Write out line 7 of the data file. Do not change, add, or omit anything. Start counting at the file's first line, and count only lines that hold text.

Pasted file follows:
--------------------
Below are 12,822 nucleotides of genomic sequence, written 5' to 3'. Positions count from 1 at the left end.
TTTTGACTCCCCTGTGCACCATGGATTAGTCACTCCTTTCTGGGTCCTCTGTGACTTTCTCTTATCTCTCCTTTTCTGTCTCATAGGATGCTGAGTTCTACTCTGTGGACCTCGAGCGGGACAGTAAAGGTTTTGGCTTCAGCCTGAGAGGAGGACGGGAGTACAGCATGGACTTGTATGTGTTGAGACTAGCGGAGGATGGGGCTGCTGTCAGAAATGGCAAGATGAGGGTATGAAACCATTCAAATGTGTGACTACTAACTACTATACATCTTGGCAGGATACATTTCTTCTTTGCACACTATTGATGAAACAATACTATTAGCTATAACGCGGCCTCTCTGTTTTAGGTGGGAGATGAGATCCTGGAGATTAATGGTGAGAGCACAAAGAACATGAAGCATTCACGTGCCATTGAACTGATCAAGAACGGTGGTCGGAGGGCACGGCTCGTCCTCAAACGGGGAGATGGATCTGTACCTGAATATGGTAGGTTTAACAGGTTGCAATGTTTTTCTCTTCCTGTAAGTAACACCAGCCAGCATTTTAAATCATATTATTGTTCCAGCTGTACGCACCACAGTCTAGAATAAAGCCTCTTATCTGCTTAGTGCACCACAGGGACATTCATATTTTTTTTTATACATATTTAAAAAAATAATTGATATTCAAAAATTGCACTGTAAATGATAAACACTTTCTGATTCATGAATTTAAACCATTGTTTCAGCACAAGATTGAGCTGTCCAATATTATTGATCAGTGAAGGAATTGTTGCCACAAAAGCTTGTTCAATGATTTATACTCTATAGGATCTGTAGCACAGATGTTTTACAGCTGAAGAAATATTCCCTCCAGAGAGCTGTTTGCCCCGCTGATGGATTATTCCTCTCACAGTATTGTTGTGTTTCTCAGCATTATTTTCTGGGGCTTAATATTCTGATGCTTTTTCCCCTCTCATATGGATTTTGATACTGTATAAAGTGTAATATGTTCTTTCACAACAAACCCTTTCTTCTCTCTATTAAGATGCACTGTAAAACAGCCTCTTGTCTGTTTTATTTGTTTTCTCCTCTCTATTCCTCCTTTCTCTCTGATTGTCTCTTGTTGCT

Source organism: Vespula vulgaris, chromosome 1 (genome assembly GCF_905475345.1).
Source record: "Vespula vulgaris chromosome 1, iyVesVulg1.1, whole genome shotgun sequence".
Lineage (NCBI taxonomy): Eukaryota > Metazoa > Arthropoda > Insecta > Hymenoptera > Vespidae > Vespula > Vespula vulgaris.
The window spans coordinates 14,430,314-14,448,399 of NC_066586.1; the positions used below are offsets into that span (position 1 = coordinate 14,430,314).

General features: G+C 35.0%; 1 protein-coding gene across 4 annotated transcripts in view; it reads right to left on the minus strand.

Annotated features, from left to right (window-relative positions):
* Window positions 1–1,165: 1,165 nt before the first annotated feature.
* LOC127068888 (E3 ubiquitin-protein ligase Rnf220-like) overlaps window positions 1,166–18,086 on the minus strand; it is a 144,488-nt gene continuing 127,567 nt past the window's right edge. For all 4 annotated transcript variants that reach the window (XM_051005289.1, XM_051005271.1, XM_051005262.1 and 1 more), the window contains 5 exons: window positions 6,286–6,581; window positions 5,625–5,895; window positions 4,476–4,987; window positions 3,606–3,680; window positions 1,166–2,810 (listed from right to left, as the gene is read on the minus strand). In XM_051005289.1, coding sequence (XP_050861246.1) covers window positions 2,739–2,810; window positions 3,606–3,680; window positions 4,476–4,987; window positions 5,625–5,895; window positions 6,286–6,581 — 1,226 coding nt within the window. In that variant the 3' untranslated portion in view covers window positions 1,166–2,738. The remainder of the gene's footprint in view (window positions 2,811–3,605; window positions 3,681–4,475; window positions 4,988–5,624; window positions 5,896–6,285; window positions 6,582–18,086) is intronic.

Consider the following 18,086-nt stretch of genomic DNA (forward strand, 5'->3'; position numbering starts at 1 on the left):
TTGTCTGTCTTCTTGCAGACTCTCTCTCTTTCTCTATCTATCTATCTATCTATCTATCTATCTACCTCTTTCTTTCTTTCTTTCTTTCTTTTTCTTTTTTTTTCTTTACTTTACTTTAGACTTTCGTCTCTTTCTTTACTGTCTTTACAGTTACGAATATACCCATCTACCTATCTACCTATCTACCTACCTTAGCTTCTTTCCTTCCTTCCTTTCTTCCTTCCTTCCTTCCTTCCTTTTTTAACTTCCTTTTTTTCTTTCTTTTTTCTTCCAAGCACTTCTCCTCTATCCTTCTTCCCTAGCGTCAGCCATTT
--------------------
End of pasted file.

General features: G+C 35.0%; 1 protein-coding gene across 4 annotated transcripts in view; it reads right to left on the minus strand.